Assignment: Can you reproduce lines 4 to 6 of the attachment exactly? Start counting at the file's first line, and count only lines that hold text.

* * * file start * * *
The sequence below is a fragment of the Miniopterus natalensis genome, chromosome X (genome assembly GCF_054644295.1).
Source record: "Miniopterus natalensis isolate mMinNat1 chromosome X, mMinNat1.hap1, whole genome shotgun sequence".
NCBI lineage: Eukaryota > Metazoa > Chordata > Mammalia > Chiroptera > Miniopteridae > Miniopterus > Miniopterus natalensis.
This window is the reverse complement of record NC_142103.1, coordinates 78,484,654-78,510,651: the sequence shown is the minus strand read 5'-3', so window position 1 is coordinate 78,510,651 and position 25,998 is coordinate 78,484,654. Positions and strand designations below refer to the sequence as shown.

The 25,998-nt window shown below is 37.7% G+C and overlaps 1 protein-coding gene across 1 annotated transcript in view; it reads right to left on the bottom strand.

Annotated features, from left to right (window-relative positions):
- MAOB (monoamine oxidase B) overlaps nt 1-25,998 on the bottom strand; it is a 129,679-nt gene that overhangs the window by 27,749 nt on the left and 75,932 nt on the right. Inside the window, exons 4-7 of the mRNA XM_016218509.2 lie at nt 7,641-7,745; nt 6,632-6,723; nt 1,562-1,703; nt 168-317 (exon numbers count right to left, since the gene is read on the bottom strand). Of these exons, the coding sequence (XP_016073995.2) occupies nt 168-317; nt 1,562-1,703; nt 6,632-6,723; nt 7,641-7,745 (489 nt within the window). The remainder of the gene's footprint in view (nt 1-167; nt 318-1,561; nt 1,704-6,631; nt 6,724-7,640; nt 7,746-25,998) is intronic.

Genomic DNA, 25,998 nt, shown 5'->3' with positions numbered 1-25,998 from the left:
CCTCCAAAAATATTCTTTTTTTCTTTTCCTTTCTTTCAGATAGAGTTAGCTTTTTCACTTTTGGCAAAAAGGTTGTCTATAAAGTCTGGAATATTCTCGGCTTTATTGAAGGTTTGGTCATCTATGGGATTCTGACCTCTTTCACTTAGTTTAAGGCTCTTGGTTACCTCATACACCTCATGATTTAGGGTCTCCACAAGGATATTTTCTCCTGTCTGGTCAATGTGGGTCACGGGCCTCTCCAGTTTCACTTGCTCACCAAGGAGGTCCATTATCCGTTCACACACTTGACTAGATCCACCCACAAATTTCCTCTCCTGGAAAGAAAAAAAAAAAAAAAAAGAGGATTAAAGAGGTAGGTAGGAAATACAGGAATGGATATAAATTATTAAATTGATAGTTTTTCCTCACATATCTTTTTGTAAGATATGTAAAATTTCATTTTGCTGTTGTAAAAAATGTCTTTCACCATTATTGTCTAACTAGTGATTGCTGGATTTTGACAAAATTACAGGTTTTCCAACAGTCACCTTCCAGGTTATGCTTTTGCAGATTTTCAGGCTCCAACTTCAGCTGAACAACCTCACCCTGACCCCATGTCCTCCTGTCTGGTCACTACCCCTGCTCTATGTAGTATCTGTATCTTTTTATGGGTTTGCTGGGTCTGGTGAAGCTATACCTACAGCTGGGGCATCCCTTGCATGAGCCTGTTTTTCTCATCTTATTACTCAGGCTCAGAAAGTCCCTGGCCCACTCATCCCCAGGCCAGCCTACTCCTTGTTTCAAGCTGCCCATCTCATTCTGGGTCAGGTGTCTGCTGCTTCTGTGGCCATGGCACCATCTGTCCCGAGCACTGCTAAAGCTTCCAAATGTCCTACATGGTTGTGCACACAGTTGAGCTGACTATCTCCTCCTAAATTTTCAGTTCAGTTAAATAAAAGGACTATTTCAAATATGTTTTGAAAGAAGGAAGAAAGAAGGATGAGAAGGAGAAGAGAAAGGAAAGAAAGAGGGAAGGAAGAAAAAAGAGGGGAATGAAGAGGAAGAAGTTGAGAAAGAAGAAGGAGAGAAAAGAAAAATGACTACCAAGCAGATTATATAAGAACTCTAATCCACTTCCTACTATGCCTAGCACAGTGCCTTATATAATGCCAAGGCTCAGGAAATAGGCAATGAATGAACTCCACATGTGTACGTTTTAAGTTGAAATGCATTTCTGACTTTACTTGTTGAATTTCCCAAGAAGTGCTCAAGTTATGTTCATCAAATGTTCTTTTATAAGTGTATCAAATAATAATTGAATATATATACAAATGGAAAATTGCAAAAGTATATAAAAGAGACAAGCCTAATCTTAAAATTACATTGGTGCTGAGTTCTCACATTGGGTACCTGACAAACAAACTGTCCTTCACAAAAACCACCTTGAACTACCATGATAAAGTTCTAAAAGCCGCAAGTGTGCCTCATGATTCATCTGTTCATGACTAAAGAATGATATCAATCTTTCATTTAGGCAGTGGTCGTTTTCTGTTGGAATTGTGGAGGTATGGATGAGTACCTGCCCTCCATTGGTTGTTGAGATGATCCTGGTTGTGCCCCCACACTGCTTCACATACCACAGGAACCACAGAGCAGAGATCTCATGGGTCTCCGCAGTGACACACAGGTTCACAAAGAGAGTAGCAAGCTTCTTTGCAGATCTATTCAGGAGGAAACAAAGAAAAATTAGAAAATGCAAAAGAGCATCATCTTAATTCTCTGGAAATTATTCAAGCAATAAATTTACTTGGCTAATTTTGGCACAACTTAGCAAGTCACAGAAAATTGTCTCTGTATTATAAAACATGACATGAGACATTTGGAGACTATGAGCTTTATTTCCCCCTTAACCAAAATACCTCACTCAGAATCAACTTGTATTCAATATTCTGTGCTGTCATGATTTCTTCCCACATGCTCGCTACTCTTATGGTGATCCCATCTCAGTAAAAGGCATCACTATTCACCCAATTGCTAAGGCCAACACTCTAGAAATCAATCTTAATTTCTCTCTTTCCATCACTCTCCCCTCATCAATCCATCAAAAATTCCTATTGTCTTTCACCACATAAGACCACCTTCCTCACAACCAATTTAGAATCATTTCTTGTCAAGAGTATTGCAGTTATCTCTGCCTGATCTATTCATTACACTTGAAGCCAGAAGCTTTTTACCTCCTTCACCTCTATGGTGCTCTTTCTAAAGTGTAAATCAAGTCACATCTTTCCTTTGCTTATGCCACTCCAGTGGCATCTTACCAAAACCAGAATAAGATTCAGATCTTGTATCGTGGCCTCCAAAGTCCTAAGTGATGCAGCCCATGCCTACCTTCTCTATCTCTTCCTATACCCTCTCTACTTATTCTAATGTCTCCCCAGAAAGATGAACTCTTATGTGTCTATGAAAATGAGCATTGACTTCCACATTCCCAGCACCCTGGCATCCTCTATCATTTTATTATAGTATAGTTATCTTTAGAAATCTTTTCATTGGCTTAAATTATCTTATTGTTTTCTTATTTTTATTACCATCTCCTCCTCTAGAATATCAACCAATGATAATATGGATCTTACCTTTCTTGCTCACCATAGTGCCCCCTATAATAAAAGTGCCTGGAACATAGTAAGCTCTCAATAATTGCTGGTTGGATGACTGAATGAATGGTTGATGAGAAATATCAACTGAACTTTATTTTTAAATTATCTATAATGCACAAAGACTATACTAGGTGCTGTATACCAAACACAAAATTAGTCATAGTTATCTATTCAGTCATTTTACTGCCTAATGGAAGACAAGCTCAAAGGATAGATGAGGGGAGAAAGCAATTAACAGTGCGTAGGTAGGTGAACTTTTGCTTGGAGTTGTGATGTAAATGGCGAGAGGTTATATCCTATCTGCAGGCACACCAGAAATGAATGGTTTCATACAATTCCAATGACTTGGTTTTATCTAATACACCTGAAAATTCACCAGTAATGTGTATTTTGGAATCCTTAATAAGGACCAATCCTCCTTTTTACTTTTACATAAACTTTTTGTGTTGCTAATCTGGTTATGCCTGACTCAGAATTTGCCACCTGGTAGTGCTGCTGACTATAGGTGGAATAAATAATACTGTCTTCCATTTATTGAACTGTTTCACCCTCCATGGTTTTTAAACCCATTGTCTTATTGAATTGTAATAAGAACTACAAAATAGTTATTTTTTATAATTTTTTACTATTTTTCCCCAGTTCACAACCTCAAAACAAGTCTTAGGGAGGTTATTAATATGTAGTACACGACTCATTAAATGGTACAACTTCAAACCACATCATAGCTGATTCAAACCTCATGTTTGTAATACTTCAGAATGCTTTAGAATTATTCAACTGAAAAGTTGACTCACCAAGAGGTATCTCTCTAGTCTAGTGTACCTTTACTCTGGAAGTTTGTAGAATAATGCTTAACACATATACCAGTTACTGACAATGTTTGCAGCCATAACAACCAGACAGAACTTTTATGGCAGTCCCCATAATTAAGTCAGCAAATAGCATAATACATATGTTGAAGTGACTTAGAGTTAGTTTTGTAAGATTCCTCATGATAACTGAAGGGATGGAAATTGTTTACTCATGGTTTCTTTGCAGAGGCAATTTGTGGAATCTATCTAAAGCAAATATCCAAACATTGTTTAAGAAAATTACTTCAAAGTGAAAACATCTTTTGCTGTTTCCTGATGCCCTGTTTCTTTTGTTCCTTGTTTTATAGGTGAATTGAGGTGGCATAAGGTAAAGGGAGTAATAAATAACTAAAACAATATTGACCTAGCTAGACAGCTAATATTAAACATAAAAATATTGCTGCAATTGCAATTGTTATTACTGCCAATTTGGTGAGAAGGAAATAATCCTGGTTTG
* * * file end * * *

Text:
This window is the reverse complement of record NC_142103.1, coordinates 78,484,654-78,510,651: the sequence shown is the minus strand read 5'-3', so window position 1 is coordinate 78,510,651 and position 25,998 is coordinate 78,484,654. Positions and strand designations below refer to the sequence as shown.

The 25,998-nt window shown below is 37.7% G+C and overlaps 1 protein-coding gene across 1 annotated transcript in view; it reads right to left on the bottom strand.

Annotated features, from left to right (window-relative positions):